I thought that the name std.stdio reflected that the module is in the = standard library (std.) and that the module contains standard I/O member= s = rather than extraordinary I/O members, which may be contained in another= = module that is also in the standard library. In other words, the 'std' is not a duplication because it has two meanin= gs = depending on the context. "std." refers to it being in the standard = library and "stdio" refers the the members *of that module* being standa= rd = i/o stuff and not special i/o stuff. -- = Derek Parnell Melbourne, Australia
Jan 19 2012
prev sibling next sibling parent "F i L" <witte2008 gmail.com> writes:
 It is in the works: 
 https://github.com/schveiguy/phobos/commit/9ee5034f446877b0e78fec608271084d289f6345

Ha! That's awesome. When do you think this update will take effect? Derek wrote:
 I thought that the name std.stdio reflected that the module is 
 in the standard library (std.) and that the module contains 
 standard I/O members rather than extraordinary I/O members, 
 which may be contained in another module that is also in the 
 standard library.

 In other words, the 'std' is not a duplication because it has 
 two meanings depending on the context. "std." refers to it 
 being in the standard library and "stdio" refers the the 
 members *of that module* being standard i/o stuff and not 
 special i/o stuff.

Then why isn't "std.math" not "std.stdmath"? Default (or "standard") libs should have names without qualifiers (seeing as how they're in the standard library already). Libs with extra or uncommon utilities should be the ones with naming pre/post affixes, eg, "std.io" and "std.iospecial".
Jan 19 2012
prev sibling next sibling parent "Jonathan M Davis" <jmdavisProg gmx.com> writes:
On Thursday, January 19, 2012 22:33:30 Alex Rønne Petersen wrote:
 Regardless of your preferences, the majority of the D community likes to
 have a standard library, so there's no reason to just stop shipping it
 (even though I don't think that's what you're suggesting).

Most languages have fairly large standard libraries. If anything, Phobos is small. Just look at languages like C#, python, or Java. Many programmers now expect large standard libraries. They don't prevent you from using 3rd party solutions if you want to, but they make the language a lot easier to use. - Jonathan M Davis
Jan 19 2012
prev sibling next sibling parent Derek <ddparnell bigpond.com> writes:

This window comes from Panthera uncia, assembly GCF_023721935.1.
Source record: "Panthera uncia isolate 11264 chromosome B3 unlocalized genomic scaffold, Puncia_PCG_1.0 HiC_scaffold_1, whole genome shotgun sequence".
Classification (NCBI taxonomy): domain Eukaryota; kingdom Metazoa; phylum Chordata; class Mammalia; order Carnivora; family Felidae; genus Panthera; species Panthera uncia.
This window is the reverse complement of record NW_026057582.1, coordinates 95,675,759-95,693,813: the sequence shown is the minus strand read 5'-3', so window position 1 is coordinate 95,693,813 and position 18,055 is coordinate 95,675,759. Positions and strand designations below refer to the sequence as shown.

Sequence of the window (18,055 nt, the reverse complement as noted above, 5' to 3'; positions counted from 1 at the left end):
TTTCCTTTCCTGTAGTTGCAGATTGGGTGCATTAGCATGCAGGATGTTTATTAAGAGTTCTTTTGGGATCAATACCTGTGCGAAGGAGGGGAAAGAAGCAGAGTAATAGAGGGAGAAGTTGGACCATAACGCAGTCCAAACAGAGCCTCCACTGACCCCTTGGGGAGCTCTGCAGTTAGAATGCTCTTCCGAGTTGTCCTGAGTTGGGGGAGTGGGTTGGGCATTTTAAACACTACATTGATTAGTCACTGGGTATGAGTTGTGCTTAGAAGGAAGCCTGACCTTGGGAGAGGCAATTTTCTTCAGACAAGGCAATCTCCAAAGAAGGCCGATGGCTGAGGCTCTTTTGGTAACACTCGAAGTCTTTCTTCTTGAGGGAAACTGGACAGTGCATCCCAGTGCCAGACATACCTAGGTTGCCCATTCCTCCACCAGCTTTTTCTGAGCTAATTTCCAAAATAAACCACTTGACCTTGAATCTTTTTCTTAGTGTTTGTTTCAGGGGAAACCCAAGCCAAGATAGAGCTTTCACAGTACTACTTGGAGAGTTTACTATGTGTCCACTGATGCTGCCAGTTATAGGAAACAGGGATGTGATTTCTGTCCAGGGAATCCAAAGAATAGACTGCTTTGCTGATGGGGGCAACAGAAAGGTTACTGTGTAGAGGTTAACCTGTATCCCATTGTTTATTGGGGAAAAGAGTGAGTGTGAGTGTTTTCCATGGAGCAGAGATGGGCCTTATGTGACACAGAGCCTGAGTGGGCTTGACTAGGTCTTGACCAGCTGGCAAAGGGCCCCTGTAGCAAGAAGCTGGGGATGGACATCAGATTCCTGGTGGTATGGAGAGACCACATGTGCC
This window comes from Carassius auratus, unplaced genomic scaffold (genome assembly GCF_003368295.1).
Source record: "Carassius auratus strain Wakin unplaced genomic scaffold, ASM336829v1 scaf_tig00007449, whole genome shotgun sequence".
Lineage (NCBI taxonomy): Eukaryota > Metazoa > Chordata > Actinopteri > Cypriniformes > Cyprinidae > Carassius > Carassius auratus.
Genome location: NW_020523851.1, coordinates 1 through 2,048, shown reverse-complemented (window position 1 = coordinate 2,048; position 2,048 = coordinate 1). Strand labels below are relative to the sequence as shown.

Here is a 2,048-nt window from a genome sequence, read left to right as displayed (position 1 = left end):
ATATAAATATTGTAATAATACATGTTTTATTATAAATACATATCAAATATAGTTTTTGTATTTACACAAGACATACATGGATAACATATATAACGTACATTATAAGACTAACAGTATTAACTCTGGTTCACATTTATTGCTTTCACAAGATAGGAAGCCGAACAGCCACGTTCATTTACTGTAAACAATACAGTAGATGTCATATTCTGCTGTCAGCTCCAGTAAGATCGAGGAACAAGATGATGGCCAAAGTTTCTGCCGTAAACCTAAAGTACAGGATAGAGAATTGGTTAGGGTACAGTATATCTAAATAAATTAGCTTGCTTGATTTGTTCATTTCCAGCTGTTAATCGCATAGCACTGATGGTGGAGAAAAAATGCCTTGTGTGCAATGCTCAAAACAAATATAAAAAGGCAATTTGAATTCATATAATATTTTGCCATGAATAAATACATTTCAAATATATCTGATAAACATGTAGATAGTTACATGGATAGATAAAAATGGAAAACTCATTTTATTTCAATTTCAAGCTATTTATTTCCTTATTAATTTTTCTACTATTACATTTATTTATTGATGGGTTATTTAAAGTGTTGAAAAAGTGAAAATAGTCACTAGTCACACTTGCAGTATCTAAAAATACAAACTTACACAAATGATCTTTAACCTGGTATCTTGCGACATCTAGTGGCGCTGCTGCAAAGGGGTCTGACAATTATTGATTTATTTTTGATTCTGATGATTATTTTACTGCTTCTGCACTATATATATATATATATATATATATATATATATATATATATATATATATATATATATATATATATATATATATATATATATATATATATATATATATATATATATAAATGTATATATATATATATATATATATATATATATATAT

On Fri, 20 Jan 2012 10:33:33 +1100, F i L <witte2008 gmail.com> wrote:

 Derek wrote:
 I thought that the name std.stdio reflected ...

Then why isn't "std.math" not "std.stdmath"?

Please don't misunderstand me. I wasn't defending the name, just stating what I thought the rationale behind it was. -- Derek Parnell Melbourne, Australia
Jan 19 2012
prev sibling next sibling parent "Steven Schveighoffer" <schveiguy yahoo.com> writes:
On Thu, 19 Jan 2012 18:33:33 -0500, F i L <witte2008 gmail.com> wrote:

 It is in the works:  
 https://github.com/schveiguy/phobos/commit/9ee5034f446877b0e78fec608271084d289f6345

Ha! That's awesome. When do you think this update will take effect?

I first have to show it's a) better and b) a drop-in replacement :) I am slowly working on it when I have time. But the implementation is mostly finished (from my previous version that everyone hated), it just needs to be designed correctly. -Steve
Jan 19 2012
prev sibling next sibling parent "Jesse Phillips" <jessekphillips+D gmail.com> writes:
On Thursday, 19 January 2012 at 22:49:52 UTC, Steven 
Schveighoffer wrote:
 It is in the works:

 https://github.com/schveiguy/phobos/commit/9ee5034f446877b0e78fec608271084d289f6345

 -Steve

Be sure to change the module declaration.
Jan 19 2012
prev sibling parent "Steven Schveighoffer" <schveiguy yahoo.com> writes:
On Fri, 20 Jan 2012 01:46:43 -0500, Jesse Phillips  
<jessekphillips+D gmail.com> wrote:

 On Thursday, 19 January 2012 at 22:49:52 UTC, Steven Schveighoffer wrote:
 It is in the works:

 https://github.com/schveiguy/phobos/commit/9ee5034f446877b0e78fec608271084d289f6345

 -Steve

Be sure to change the module declaration.

Oh don't worry, I'll be sure to compile it before submission :D But thank you anyway! I have a lot of cleanup to do in there. -Steve
Jan 20 2012